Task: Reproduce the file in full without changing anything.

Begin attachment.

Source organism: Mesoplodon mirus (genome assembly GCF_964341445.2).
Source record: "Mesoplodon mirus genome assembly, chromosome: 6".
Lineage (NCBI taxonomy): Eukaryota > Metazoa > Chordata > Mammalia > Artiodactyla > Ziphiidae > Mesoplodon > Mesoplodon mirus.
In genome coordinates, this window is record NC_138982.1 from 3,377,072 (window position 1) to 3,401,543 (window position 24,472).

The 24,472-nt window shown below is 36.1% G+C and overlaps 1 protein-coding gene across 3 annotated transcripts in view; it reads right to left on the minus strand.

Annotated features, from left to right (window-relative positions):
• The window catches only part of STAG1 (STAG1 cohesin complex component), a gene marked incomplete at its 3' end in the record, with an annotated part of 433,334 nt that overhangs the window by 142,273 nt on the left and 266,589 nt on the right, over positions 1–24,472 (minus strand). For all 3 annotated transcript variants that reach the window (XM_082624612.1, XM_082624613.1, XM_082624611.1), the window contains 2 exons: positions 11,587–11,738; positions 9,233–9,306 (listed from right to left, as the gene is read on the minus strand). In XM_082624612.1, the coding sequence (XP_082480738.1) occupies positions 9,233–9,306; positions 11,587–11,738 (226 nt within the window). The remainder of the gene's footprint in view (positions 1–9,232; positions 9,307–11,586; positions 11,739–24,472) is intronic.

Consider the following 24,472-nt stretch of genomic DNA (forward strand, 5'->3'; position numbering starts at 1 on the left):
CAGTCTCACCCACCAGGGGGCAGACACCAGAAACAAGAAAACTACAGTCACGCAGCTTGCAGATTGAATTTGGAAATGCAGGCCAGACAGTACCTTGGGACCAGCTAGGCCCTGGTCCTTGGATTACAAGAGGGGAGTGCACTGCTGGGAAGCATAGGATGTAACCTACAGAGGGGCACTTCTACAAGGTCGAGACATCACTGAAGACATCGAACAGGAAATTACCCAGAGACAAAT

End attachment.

Source organism: Mesoplodon mirus (genome assembly GCF_964341445.2).
Source record: "Mesoplodon mirus genome assembly, chromosome: 6".
Lineage (NCBI taxonomy): Eukaryota > Metazoa > Chordata > Mammalia > Artiodactyla > Ziphiidae > Mesoplodon > Mesoplodon mirus.
In genome coordinates, this window is record NC_138982.1 from 3,377,072 (window position 1) to 3,401,543 (window position 24,472).

The 24,472-nt window shown below is 36.1% G+C and overlaps 1 protein-coding gene across 3 annotated transcripts in view; it reads right to left on the minus strand.

Annotated features, from left to right (window-relative positions):
• The window catches only part of STAG1 (STAG1 cohesin complex component), a gene marked incomplete at its 3' end in the record, with an annotated part of 433,334 nt that overhangs the window by 142,273 nt on the left and 266,589 nt on the right, over positions 1–24,472 (minus strand). For all 3 annotated transcript variants that reach the window (XM_082624612.1, XM_082624613.1, XM_082624611.1), the window contains 2 exons: positions 11,587–11,738; positions 9,233–9,306 (listed from right to left, as the gene is read on the minus strand). In XM_082624612.1, the coding sequence (XP_082480738.1) occupies positions 9,233–9,306; positions 11,587–11,738 (226 nt within the window). The remainder of the gene's footprint in view (positions 1–9,232; positions 9,307–11,586; positions 11,739–24,472) is intronic.

Consider the following 24,472-nt stretch of genomic DNA (forward strand, 5'->3'; position numbering starts at 1 on the left):
CAGTCTCACCCACCAGGGGGCAGACACCAGAAACAAGAAAACTACAGTCACGCAGCTTGCAGATTGAATTTGGAAATGCAGGCCAGACAGTACCTTGGGACCAGCTAGGCCCTGGTCCTTGGATTACAAGAGGGGAGTGCACTGCTGGGAAGCATAGGATGTAACCTACAGAGGGGCACTTCTACAAGGTCGAGACATCACTGAAGACATCGAACAGGAAATTACCCAGAGACAAAT